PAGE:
Downhearted hot dogs

[via Helen]

Dear Rich People

SFist took a look today at @TechHateCrimes, which documents aggression towards “techies” in various forms, though nobody seems to be able to tell if it’s earnest or a parody. Meanwhile, we were alerted to this bit of analog social media conversation responding to the rich people of the city and the “Gentrifuckation”.

Beau tweets “Found on my way to the Women’s Building last night. Class tension on the rise in SF.” This, like some MM comment threads, could just be one person with a couple of different pens, or a legitimate call and response. No way to tell. Either way it’s graffiti and it’s a crime. I don’t condone crime. I also have problems with the way that this city caters to the rich and has not done enough to reach out to support the residents with less financial means, and is not reacting quickly enough to address the problems that arise when the income gap inflates as quickly as it is right now. People with a lot of money are able to commit crimes that have large scale repercussions and get away with them. The city is reacting swiftly to graffiti vandals, however, by moving to make sure they pay for the damages if caught. Which makes sense, sure. But is graffiti one of the big issues that we, all of us, are dealing with right now? It’s a big issue for property owners, that I understand completely.

I find it understandable that some people can feel like San Francisco doesn’t care about them, that they are not spoken for, not represented, and not cared for by their city. These feelings can leave some people with little hope and little trust that they will be able to truly advocate for themselves by playing by the rules. Unfortunately this drives some people to feel as though they need to write on a utility box to be heard. I wish that wasn’t the case.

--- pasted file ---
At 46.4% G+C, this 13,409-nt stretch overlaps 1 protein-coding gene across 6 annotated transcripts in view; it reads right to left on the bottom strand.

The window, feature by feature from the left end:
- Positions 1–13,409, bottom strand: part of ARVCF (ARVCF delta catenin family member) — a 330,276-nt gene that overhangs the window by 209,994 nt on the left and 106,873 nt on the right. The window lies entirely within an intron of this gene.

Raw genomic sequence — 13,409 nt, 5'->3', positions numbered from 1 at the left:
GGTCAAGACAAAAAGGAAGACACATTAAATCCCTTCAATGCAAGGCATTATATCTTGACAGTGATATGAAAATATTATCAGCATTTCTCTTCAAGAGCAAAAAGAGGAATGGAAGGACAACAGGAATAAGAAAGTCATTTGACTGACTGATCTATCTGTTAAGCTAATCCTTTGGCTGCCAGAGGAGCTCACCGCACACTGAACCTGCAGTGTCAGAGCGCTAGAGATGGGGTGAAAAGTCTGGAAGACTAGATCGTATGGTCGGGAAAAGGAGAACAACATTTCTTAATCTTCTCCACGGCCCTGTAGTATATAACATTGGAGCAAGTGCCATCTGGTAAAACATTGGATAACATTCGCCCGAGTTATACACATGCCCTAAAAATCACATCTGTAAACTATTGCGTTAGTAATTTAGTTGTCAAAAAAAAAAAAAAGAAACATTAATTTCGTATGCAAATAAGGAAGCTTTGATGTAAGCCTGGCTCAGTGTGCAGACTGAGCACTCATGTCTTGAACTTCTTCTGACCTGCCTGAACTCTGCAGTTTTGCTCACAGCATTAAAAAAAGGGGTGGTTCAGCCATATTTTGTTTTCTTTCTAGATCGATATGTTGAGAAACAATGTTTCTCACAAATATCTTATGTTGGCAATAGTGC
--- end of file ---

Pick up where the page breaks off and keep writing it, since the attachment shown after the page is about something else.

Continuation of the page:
Meatloaf

Dead-eyed smoker emoji graffiti

Department of Public Works defines what is and isn’t art

Art is a tricky thing to define. As we all know. Or maybe we don’t. I find it a lot easier to recognize what is art than what isn’t. Today I got into a debate with a Twitter account for DPW’s Zero Graffiti program. What strikes me the most about Zero Graffiti SF‘s argument here is the implication that acknowledging that something is art is to condone it or qualify it in a positive way. I understand that the city doesn’t want people tagging where they’re not supposed to (pretty much everywhere), but I wonder why they won’t call it art. Or rather, why they specifically decide to say that it’s not.

Feeling #Alone

Very important question

[via Megan]

Naked wolf lady hobo graffiti

[via The Fog Bender]

Which is it?

[via Less Jokes]

Who needs dating apps